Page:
Hello, my name is Damian. Until last year, I had never planned a funeral. However, when both of my parents passed away within weeks of each other, I suddenly had to plan two. I was experiencing such grief that I didn't know where to start. Thankfully, my friend put me in touch with a fantastic funeral home who guided me through the entire process. They looked after the bodies, recommended a church and helped to arrange transport for guest. I decided to start this blog to help others who need to plan a funeral. I hope you find the information useful.
When somebody close to you passes away, your mind will be in turmoil. You may have been somewhat prepared for this ill-fated day, but emotions may still take over and you may not know what to do next. As the next of kin or designated survivor, however, you will need to focus your mind soon as there is a lot of work to do. After all, you have to make plans for the funeral and will need to get in touch with those who can handle most of the arrangements. As you may never have done anything like this before, of course, how can you prepare for your first meeting with the funeral director?
Ideally, you will have other members of the family and some close friends nearby who can provide you with some support at this difficult time. Perhaps you should ask one of them to go along with you to make it easier and to give you an element of moral support.
Before you go, however, make sure that you get a copy of the will, as this may well contain some of their wishes in relation to the funeral itself. You may be the executor but if not, talk with the person who has been given this position and, if necessary, bring them along to the meeting with the funeral director. They may have to sign off against some financial decisions or other matters.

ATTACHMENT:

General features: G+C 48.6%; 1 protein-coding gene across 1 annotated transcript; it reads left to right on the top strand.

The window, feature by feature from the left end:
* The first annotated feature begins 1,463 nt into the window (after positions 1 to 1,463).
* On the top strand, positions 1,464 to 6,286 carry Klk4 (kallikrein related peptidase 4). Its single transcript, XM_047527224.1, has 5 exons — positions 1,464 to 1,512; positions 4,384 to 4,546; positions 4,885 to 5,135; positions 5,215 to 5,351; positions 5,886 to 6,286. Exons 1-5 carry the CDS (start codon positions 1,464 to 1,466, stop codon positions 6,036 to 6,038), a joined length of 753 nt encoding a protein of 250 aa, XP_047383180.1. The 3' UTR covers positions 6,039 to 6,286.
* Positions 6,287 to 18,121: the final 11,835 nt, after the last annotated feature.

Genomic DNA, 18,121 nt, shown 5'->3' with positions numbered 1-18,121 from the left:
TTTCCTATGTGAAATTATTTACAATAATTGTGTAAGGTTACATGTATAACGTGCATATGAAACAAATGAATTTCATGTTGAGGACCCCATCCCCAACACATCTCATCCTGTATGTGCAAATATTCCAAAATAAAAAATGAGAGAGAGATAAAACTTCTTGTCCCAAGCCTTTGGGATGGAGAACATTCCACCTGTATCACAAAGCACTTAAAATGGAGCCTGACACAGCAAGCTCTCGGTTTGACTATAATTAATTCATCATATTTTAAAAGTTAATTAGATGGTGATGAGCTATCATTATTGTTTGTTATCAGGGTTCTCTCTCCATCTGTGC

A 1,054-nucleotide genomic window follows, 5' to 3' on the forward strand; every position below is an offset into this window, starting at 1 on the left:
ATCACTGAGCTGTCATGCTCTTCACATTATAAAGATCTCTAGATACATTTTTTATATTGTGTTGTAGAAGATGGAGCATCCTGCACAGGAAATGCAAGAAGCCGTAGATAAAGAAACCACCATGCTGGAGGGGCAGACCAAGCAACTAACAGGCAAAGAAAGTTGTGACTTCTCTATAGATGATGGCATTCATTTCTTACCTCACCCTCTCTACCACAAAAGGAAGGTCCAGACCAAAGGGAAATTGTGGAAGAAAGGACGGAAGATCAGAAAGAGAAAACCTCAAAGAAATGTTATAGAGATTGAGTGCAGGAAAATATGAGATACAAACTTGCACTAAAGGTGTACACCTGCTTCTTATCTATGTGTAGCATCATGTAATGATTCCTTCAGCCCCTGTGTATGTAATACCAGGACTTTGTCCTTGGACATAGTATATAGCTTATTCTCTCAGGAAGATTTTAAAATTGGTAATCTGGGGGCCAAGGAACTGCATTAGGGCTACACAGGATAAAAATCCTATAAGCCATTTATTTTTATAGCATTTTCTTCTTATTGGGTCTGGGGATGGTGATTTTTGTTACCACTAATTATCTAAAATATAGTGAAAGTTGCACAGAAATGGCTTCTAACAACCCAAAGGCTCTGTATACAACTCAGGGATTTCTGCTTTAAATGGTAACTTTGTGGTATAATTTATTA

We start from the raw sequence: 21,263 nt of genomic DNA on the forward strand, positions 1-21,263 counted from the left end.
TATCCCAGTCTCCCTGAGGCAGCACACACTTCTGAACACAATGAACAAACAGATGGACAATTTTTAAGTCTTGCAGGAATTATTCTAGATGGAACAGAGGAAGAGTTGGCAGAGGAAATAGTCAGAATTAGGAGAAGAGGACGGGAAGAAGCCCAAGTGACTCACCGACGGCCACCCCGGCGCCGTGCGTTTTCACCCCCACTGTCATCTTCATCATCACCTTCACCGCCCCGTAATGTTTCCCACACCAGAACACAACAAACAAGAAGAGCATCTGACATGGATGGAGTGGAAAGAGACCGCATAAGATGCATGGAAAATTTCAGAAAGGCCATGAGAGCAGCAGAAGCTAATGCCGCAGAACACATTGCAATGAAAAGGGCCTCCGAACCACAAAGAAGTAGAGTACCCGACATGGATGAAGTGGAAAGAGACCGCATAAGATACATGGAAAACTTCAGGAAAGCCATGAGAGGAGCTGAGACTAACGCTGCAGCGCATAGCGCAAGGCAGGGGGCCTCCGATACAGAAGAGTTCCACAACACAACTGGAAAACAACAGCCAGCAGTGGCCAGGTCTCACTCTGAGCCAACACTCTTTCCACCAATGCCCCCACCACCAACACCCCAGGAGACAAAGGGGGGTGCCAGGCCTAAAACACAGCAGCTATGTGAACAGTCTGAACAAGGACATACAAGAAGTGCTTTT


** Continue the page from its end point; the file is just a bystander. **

Before you go and meet with funeral directors, sit down with the rest of the family and with people who were close to the deceased so that you can discuss the funeral and come up with a plan. Some people will want to have their input while others may not, but it may help them to achieve a sense of closure in some respects.
The death is, of course, a registrable event, and this information will need to be recorded with the relevant government authority. The funeral director will typically be able to help generate this paperwork and provide any guidance if you have any questions.
Don't forget to take any relevant information to the meeting, and make the director aware of any specific wishes. For example, the deceased may want to be buried with a personal item or two, or they may want the funeral service to follow a certain format.
Don't be afraid to talk with your funeral director in advance of any meeting if you want to clarify anything. They are very experienced and will always have an answer to your question.Share